Overall, in 2023 134,669 online harassment complaints were registered in Pakistan. There were some stark gender disparities. Men filed 108,667 complaints, while women reported 25,998 incidents. Only four complaints were registered by transgender individuals. These trends, compared to the actual prevalence of crimes against women and transgender individuals, suggest considerable underreporting.

Many countries are now combating cyberbullying through a coordinated approach that covers detection, prevention, victim support, and legal action. Advanced AI models like XLNet and deep Bi-LSTM have helped identify and curb cyberbullying, with hybrid models enhancing detection by combining autoregressive and autoencoding techniques. On the preventive side, brands like Apple and Nike have supported anti-bullying initiatives, advocating for open parent-child communication and responsible internet use. Victim support strategies, such as helping them save evidence, block bullies and seek help from trusted friends, family, or counsellors, can prove useful.

Legal frameworks like Pakistan’s PECA have criminalized cyberbullying, while the government has recently established a new, independent cybercrime authority, the National Cyber Crime Investigation Agency, after earlier delegating the responsibility to the FIA. Despite these efforts, stronger laws and proactive measures by social media companies are still needed to prevent and penalize online harassment.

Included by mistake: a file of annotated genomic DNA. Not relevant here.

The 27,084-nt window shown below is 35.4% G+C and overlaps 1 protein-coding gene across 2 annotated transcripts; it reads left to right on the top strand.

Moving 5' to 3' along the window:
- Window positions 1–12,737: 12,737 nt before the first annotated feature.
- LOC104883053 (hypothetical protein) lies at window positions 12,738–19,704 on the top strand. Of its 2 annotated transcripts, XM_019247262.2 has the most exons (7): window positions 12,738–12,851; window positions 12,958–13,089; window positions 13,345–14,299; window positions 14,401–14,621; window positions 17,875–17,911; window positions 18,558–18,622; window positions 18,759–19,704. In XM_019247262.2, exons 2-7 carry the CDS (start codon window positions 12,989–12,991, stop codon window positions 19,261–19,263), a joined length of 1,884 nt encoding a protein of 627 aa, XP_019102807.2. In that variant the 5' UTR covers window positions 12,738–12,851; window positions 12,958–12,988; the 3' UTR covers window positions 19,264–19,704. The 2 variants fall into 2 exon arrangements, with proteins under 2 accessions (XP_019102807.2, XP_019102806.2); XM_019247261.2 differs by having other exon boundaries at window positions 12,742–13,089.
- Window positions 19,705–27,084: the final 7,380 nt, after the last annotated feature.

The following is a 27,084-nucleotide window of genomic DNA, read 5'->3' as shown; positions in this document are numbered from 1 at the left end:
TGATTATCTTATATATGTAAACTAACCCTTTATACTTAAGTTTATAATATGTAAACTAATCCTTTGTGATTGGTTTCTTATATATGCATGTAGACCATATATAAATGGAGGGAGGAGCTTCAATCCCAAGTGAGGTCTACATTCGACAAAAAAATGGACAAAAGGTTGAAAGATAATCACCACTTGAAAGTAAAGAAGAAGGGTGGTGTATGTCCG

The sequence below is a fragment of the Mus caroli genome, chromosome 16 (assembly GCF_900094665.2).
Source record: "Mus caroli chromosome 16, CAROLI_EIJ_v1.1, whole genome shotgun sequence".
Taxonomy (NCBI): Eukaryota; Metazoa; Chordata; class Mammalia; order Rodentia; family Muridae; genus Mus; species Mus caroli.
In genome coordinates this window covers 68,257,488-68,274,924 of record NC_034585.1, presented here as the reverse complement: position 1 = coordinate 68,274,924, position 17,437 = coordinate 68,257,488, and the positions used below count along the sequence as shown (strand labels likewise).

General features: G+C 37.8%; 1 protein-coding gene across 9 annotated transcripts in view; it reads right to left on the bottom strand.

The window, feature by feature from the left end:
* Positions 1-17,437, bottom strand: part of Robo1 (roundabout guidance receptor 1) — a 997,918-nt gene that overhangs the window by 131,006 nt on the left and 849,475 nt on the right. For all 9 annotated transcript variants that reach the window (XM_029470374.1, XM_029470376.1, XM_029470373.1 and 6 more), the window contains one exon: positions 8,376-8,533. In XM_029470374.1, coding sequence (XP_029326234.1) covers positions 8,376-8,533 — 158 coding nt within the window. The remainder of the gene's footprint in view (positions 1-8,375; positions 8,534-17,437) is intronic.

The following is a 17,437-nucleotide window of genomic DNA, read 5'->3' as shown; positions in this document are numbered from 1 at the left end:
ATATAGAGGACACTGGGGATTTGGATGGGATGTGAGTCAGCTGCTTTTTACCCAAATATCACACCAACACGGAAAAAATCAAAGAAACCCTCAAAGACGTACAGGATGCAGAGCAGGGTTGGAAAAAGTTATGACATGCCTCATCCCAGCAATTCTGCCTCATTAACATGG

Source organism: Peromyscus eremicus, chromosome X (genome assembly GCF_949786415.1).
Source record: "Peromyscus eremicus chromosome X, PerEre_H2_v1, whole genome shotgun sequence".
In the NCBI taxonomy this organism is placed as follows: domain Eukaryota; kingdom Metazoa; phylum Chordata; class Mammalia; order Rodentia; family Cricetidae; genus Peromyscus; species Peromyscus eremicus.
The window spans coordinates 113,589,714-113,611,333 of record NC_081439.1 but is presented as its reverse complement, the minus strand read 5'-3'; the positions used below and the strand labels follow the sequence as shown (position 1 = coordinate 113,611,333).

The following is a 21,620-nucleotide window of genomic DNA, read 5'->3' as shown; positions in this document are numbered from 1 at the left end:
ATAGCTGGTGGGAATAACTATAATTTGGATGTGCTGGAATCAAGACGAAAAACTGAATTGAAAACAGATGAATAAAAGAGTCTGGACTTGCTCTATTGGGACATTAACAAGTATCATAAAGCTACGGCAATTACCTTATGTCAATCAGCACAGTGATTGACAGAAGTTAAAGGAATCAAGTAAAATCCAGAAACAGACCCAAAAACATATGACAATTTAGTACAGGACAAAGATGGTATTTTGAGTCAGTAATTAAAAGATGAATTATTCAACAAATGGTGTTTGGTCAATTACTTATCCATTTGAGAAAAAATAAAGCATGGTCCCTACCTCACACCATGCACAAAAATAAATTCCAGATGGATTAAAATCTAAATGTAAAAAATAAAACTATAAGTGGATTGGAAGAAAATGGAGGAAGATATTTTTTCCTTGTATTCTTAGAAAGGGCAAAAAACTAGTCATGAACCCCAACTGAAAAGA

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Bullies must not go unpunished; proper prosecution is essential. Like all crimes, cybercrime is often underreported due to mistrust and the nature of the abuse. Law enforcement must enhance its capabilities with increased awareness, better-trained officers, and the use of AI and modern technology. Alongside the relevant investigating agency, local police, civil society, and administration must also take charge. Staying informed and vigilant about online safety can protect vulnerable minds. Establishing dedicated desks to maintain the confidentiality of complaints and encouraging victims to come forward is crucial.

It is heartening to see that the students at the university where I teach recognize cyberbullying for what it truly is: a cowardly act. They’re prepared to expose it and challenge it head-on. It would be another thing if law enforcers could also act swiftly and decisively, aiding victims with urgency, empathy, and a commitment to holding perpetrators accountable. The abuse must be addressed, or we will just end up with a new crop of emboldened bullies.

Kids YouTube star Ms. Rachel is the latest to be bullied after launching a fundraiser for children in Gaza, Sudan, and Ukraine. Kundos! As despite the backlash, her dedication remains strong.

Dr. Syed Kaleem Imam

The writer is former federal secretary/IGP- PhD in Politics and IR-teaching Law and Philosophy at Universities. He tweets@Kaleemimam. Email:[email protected]: fb@syedkaleemimam